This immigrant came to America in the summer of 2008. I was granted an H-1B visa—the type often targeted by Donald Trump during the presidential campaign. My Italian passport had several visa stamps from Middle Eastern countries, including Syria, Egypt, and Algeria, but at the U.S. Consulate in Florence I was not asked many questions; this was still during the presidency of George W. Bush. I waited a couple of years before applying for my green card; there was no rush, under President Obama. But in the last few days, American friends have urged me to apply for citizenship because of the new administration.

I believe and hope their fear for me is unjustified. But there’s no question that Trump’s rise has sparked greater awareness of my own good fortune and privilege: an academic immigrant from Europe, white, coming to America by professional choice, not as a refugee from a war-ravaged country. Coming to America was not an easy decision, but these last eight years made me American to a degree I could not have imagined in 2008. Yet these last eight weeks, and especially the most recent one, have changed my perception of my role and position in this country.

The beginning of the Trump presidency has also changed my perception of my “new” Church, the Catholic Church in the United States. I spent the final weeks of the transition from Obama to Trump in Italy, reconnecting with my first Church, the Catholic Church in Italy. I also happened to be in Rome on January 20 to speak at a conference. It was a strange feeling; I took it as a sign of divine providence, as if I had to be geographically distant to really see what was happening here. There are a few things that I do not particularly miss about the Italian Church: the often sloppy liturgies and bad homilies, the chronically marginal role of lay and women theologians, the aging Catholic population. My American experience opened my eyes to the many problems of the Italian Church and to some recent ills that I assumed could not affect it: liturgical traditionalism, sectarianism, political-ideological turn of some bishops. This is also part of Italian Catholicism today, part of the picture and in a way different from the Church I grew up in between the 1970s and the 1990s.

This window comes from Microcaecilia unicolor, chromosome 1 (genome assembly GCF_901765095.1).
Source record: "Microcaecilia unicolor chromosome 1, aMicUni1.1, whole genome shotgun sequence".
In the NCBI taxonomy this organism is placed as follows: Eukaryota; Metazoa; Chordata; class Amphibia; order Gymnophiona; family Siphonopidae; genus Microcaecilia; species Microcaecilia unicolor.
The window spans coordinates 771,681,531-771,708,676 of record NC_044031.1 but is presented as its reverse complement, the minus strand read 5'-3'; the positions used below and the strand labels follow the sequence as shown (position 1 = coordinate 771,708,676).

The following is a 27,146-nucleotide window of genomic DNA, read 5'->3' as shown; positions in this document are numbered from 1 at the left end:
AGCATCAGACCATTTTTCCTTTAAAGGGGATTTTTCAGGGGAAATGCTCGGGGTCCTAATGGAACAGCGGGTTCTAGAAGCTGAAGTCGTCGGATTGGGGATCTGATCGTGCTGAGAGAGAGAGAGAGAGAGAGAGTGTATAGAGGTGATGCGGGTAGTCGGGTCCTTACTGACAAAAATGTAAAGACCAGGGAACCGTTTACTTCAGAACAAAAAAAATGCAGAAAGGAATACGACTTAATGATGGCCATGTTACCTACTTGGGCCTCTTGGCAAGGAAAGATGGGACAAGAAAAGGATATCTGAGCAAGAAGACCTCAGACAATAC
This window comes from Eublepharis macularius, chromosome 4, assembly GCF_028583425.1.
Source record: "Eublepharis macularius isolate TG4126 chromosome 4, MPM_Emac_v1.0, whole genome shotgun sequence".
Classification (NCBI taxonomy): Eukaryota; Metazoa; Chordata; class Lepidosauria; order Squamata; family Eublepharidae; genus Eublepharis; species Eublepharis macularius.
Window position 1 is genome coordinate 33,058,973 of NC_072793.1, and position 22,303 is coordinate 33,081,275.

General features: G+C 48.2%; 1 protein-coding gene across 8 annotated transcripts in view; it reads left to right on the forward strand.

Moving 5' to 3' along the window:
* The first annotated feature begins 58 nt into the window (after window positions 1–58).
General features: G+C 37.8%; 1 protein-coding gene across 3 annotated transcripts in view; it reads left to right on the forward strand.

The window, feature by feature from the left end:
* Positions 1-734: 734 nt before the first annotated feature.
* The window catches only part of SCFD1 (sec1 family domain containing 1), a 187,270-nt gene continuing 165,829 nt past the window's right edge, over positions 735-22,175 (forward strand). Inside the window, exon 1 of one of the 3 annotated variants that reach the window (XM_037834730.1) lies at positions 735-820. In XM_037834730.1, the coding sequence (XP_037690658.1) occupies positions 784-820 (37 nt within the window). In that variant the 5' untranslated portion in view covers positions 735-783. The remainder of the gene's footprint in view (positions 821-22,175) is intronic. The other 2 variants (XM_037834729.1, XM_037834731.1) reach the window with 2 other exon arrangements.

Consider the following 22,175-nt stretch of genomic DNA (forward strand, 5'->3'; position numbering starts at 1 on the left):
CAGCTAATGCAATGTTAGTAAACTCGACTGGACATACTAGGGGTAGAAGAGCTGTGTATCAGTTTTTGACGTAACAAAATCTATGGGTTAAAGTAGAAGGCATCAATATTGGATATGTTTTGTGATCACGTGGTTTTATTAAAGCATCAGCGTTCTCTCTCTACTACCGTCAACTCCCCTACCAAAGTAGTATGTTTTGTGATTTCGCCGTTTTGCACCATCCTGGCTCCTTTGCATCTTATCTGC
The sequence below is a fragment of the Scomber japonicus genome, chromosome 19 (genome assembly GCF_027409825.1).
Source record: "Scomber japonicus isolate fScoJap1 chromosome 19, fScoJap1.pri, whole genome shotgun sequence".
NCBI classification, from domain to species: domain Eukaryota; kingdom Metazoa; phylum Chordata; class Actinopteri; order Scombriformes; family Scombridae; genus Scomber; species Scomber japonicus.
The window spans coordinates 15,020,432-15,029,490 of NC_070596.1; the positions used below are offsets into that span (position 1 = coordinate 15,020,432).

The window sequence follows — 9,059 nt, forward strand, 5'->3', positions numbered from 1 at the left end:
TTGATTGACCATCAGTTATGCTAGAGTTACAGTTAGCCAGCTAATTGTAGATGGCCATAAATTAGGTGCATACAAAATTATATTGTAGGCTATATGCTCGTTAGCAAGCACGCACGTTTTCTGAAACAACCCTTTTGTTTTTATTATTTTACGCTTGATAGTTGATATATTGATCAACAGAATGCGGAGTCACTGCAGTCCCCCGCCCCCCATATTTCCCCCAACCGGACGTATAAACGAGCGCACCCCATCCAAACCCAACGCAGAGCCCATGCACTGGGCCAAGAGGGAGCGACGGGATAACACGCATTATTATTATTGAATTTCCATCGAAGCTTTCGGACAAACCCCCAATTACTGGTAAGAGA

Now Trump is changing my perception of the Catholic Church in the U.S., as well as the way I see my vocation as a Catholic theologian.

All this has me reconsidering my Italian, American, and Catholic experience. I was thirty-seven when I came to the U.S. and began the process of spiritually and culturally negotiating between my two Catholicisms: Italian and American. This process enriched both parts, helping me reconsider their respective histories and myths, appreciating the differences in liturgical style and visual imagery, comparing their political cultures and worldviews. As a Catholic theologian I perceive myself a citizen of two worlds and two Churches, and most importantly, I want my family and our children to be citizens of two worlds and Catholics of two Churches. Technology helps makes this easier than it used to be; it’s not really possible to completely separate two worlds anymore. The experience of migration now interacts with citizenship in the virtual world of social media. Once, Catholic migrants recreated their Catholicism in a new way, in their new country; now, thanks to social media, you can keep or recreate in a separate, virtual world your Catholicism of your origins. I wonder how the Italian-Catholic experience in the U.S. between the late 19th- and mid-20th centuries (described masterfully by Robert Orsi in The Madonna of 115th Street) would have differed if immigrants had easy and constant access via Skype or Twitter or Facebook with their parishes and coreligionists in southern Italy.

Migrating is a lot about expectations. In the case of a Catholic migrant committed to his/her Church, it’s also about what you expect from your Church and what your Church expects from you. Part of my attraction to American Catholicism had to do with its contributions to the idea of freedom: the rise of Catholics from second-class status into the nation’s political and religious spheres; the roles of American theology and the notion of “the American experience” in the development of the Catholic idea of religious freedom at Vatican II; the prophetic witness of key figures of 20th-century American Catholicism.

This is changing. Ironically, for some pro-Trump Catholics, “discontinuity” with the past is ontologically bad. But somehow they like Trump and his ruptures. There is something that Trump says about America, but there is also something that Trump says about American Catholicism: not only because many Catholics voted for him, but because of what Catholics did (and did not do) after his election. Until last year, before seeing many Catholics (including bishops) capitulating to the idolatry of Trumpism, I used to say that my Catholicism was my best vaccine against the “Americanism” I did not want to be part of my American experience: social Darwinism, quasi-religious consumerism, fascination with violence. Now I am not so sure that that Catholic vaccine is still effective.